Getting out of Nicaragua turned out to be a very Nicaraguan experience. It took about 40 minutes to check out of my hostel because it was the receptionist's first day, and she had to do a lot of reconciliation between a paper notebook and the computer system. I didn't mind too much because I was recovering from a multi-day stomach situation, so I was just existing in a fog while waiting until the next time I could sit down again. I lugged my backpacks and yoga mat over to a different hostel to catch the airport shuttle, happy to sink into a new seat for a couple hours. Unfortunately, after leaving on time at 9:30am, we had made the journey out of town and then back again to pick up a new rider, so by 10am we were on exactly the same street as where we had started. There was a man from Toronto sucking on a lollipop while yelling at the bus driver to let him off so he could get a taxi instead and a Spanish couple telling everyone to shut up, "¡Dale gas!", and get a move on. It was all quite a sight to see.
Since the only shared and affordable shuttle left at 9:30 and my flight wasn't until 4:15pm, I had a lot of time in the Managua airport to feel sick and poke at a soggy Subway sandwich. Then there was a flight where i had the whole emergency exit row to myself and I used electronic devices the entire time even though they told me not to and didn't tell anyone I was sick even though the safety pamphlet told me to. Later, a talkative taxi driver rolled me through a new Central American city with more reminders of the comforts of home, like how someone had peeled off the "Mc" letters in the golden sign so that it only said "Donald's" which I thought was funny in an ironic way.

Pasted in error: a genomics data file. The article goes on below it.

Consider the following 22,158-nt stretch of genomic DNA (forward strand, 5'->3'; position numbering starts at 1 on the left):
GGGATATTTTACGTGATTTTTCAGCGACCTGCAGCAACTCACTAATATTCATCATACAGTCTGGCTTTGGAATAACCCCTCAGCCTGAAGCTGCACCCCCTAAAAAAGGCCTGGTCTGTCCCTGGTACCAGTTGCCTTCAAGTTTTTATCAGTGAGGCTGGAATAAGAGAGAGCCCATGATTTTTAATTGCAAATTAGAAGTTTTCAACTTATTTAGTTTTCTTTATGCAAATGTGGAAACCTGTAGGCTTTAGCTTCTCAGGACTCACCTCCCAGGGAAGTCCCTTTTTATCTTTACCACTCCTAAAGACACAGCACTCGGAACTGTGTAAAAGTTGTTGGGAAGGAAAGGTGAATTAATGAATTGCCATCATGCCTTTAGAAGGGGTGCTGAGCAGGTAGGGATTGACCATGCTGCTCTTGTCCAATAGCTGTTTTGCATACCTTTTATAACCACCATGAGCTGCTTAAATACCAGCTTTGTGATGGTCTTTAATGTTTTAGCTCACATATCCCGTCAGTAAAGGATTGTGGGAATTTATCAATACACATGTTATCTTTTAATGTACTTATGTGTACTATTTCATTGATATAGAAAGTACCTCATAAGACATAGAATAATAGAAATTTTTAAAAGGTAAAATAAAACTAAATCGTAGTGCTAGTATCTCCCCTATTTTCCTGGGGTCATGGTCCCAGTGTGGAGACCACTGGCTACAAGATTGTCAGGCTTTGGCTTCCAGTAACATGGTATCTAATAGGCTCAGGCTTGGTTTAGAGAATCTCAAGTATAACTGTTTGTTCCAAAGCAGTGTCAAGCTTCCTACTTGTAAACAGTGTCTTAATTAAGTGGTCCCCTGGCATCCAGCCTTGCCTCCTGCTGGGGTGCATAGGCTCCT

Cobblestone streets told me that we were in Antigua, and I was dropped off in a much nicer hostel than any in which I've ever stayed. One of the very friendly desk employees showed me my capsule bed (in three stories of bunks!) and the bathrooms, including a (hot!) shower. Then he took me up to the rooftop terrace where it was dark, but I found out the next day that it looked like this:
There was a lot waiting for me here.